Quinnipiac University poll released in early February asked questions about the treatment of undocumented immigrants. Respondents were asked whether they thought the Trump administration was acting too aggressively in deporting undocumented immigrants. A plurality, 44 percent, thought that the administration was being too aggressive. There was majority support for this sentiment among Democrats (75 percent), women (53 percent, with white women at 50 percent), people aged 18-34 years (59 percent), and African Americans (66 percent). Hispanics in this survey reflected the public in general, with 44 percent believing the administration was being too aggressive (7 percent not aggressive enough, and 37 percent acting appropriately). Few thought the administration was not being aggressive enough, with this idea being supported most by white men (19 percent), Republicans (18 percent) and whites without college education (17 percent).[18]

This Quinnipiac survey also asked whether respondents thought undocumented immigrants are prone to crime. Respondents rejected that idea by more than a 4 to 1 margin (17 to 72 percent). Only one-third of Republicans (34 percent) believe undocumented immigrants commit more crimes than U.S. citizens. All other partisan and demographic groups were even less receptive to that idea.[19]

Another Quinnipiac University poll in early April showed that a majority of voters do not believe that undocumented immigrants take jobs away from Americans, but there was a significant partisan split, with 65 percent of Republicans believing that undocumented immigrants take jobs away from Americans, but only 15 percent of Democrats having that view. Independents were in between with 35 percent believing these immigrants were taking jobs from Americans. Except for the partisan split on this question, there was only one group that believed this idea was true — whites without a college education (51 percent in agreement). Only about a quarter of voters who identified as black (28 percent) said they thought undocumented immigrants were taking jobs away from Americans.[20]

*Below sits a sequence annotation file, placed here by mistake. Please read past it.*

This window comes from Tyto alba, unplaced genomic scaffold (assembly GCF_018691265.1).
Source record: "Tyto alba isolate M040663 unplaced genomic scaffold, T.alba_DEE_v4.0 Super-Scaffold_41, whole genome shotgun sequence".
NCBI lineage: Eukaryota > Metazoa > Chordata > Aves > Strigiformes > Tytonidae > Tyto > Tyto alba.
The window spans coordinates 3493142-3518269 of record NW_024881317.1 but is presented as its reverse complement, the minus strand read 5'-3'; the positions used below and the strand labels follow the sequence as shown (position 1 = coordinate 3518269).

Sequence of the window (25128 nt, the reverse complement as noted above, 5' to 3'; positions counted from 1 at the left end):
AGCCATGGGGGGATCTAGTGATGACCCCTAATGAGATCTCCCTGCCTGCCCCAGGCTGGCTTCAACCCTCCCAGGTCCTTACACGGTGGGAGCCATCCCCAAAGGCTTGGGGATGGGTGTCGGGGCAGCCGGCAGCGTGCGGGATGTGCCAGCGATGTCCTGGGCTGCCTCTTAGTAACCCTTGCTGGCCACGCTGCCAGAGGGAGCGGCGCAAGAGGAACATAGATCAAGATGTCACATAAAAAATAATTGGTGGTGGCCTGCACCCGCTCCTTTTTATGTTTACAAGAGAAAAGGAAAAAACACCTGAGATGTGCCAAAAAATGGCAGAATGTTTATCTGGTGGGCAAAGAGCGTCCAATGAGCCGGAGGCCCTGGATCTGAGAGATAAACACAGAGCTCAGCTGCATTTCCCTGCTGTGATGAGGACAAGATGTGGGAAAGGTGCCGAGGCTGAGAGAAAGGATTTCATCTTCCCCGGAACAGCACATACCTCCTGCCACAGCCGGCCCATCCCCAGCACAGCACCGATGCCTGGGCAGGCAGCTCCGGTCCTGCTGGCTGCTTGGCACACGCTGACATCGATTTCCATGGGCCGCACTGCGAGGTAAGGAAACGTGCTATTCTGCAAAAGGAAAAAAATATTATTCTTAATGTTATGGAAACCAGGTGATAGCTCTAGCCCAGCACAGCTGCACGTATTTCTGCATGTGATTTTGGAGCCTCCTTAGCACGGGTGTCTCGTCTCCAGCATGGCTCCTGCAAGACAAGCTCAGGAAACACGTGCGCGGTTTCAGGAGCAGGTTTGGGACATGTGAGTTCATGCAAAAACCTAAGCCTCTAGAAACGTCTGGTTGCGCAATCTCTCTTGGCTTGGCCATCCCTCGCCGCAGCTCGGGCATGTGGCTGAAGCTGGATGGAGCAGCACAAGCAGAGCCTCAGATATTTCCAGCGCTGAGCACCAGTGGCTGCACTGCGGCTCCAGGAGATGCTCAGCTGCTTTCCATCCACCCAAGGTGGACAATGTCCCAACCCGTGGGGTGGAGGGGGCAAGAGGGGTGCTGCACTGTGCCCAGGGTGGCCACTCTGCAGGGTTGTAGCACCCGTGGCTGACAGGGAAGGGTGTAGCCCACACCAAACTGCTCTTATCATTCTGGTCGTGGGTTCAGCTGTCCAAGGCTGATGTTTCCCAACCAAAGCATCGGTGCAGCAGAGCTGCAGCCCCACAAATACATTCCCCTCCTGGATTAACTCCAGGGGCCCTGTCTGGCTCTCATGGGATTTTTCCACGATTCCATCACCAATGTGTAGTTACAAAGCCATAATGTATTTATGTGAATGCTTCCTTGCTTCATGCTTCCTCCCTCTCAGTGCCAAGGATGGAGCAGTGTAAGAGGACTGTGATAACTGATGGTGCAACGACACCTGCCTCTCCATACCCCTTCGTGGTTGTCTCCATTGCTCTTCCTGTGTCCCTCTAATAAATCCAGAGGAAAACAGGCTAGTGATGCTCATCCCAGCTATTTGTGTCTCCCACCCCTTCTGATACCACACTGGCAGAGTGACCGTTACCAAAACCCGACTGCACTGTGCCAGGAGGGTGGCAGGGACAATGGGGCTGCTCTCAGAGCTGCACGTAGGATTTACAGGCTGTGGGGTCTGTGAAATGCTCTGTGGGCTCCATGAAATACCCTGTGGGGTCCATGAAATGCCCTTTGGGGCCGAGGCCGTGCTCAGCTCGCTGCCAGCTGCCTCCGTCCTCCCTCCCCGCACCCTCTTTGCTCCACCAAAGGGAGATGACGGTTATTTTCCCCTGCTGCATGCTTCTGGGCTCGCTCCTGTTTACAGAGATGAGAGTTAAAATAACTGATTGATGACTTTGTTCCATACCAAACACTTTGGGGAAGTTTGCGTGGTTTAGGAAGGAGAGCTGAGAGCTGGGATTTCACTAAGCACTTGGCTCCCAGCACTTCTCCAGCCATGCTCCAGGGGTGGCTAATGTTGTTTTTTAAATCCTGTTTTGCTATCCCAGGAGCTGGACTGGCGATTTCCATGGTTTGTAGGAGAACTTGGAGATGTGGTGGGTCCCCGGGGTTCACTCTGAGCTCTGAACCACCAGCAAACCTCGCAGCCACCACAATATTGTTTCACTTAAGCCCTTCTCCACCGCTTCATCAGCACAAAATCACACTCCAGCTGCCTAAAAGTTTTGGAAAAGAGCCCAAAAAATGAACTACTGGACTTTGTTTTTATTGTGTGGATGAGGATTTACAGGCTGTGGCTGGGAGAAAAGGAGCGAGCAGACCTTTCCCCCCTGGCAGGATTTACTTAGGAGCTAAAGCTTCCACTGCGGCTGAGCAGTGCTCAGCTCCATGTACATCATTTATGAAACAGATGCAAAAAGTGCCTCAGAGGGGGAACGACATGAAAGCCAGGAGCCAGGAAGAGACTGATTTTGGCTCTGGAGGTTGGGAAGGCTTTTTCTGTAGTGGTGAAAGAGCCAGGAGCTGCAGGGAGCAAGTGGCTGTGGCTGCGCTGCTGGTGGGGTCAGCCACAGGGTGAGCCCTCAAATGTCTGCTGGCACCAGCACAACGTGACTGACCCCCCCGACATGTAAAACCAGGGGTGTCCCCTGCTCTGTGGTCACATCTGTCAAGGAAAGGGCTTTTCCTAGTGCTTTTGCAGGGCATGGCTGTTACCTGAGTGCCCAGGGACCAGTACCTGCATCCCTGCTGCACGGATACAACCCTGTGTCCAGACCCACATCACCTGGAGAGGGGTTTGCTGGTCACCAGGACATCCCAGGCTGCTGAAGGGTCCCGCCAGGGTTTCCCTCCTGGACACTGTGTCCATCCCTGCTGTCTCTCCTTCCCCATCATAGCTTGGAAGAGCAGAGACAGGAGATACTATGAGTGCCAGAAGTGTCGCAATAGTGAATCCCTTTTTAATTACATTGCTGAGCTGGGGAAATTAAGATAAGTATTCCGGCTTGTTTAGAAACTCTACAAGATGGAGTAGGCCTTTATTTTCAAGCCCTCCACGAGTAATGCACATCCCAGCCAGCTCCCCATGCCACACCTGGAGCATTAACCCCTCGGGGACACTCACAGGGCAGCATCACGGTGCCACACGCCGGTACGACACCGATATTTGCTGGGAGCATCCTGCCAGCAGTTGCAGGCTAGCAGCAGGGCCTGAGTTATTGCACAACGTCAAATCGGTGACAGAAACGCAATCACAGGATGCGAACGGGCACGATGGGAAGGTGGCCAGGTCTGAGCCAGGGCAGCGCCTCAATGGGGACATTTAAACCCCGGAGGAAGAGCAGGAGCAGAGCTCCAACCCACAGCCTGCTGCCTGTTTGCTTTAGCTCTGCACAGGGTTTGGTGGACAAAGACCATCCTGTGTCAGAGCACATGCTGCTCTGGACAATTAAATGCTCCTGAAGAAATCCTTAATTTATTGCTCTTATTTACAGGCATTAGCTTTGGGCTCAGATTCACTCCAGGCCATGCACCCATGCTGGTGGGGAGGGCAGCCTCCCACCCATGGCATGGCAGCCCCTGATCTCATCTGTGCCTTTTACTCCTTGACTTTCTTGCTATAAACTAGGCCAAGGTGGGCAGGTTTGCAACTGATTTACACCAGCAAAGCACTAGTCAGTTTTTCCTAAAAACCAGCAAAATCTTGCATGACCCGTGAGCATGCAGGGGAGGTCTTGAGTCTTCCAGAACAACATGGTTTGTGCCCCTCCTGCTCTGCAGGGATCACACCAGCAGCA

Voters’ opinions on this issue of whether immigrants are more prone to crime was virtually the same as it was in the February Quinnipiac poll — nearly three-quarters of voters (71 percent) reject the idea that undocumented immigrants are more prone to commit crime than American citizens. A plurality of Republicans (49 percent) reject the idea, while strong majorities of Democrats (92 percent) and independents (74 percent) do not agree.[21]

 

4. Young Immigrants Brought to the U.S. as Children

With so much interest in immigration during this time period, there was constant monitoring of public opinion by the mainstream media and polling organizations. Usually, questions referred to “immigrants brought to the U.S. as children,” treating Deferred Action for Childhood Arrivals (DACA) recipients and Dreamers interchangeably.

  • Consensus support for Dreamers: Throughout the period, there was significant public consensus for allowing these immigrants to remain in the U.S. There were more than a dozen polls asking questions about this group of immigrants. While responses sometimes varied between polls, depending on how the question was asked, overall support remained consistent throughout this period. Sympathy for the Dreamers crossed party and ideological lines, as well as race and ethnicity. Weak support can be found only in self-identified “conservatives,” and in President Trump’s strongest supporters. Even with these groups, not every poll showed weak support, such as if a legislative deal for the Dreamers included funding for a border wall.

  • Including border wall funding caused support to fall off: When funding for the border wall was included as part of a package to support the Dreamers, responses became more partisan. Republican support grew, while Democrats’ opposition grew. However, when opponents of a border wall were asked which was more important — opposition to the border wall or protection for Dreamers — they responded protection for the Dreamers was more important.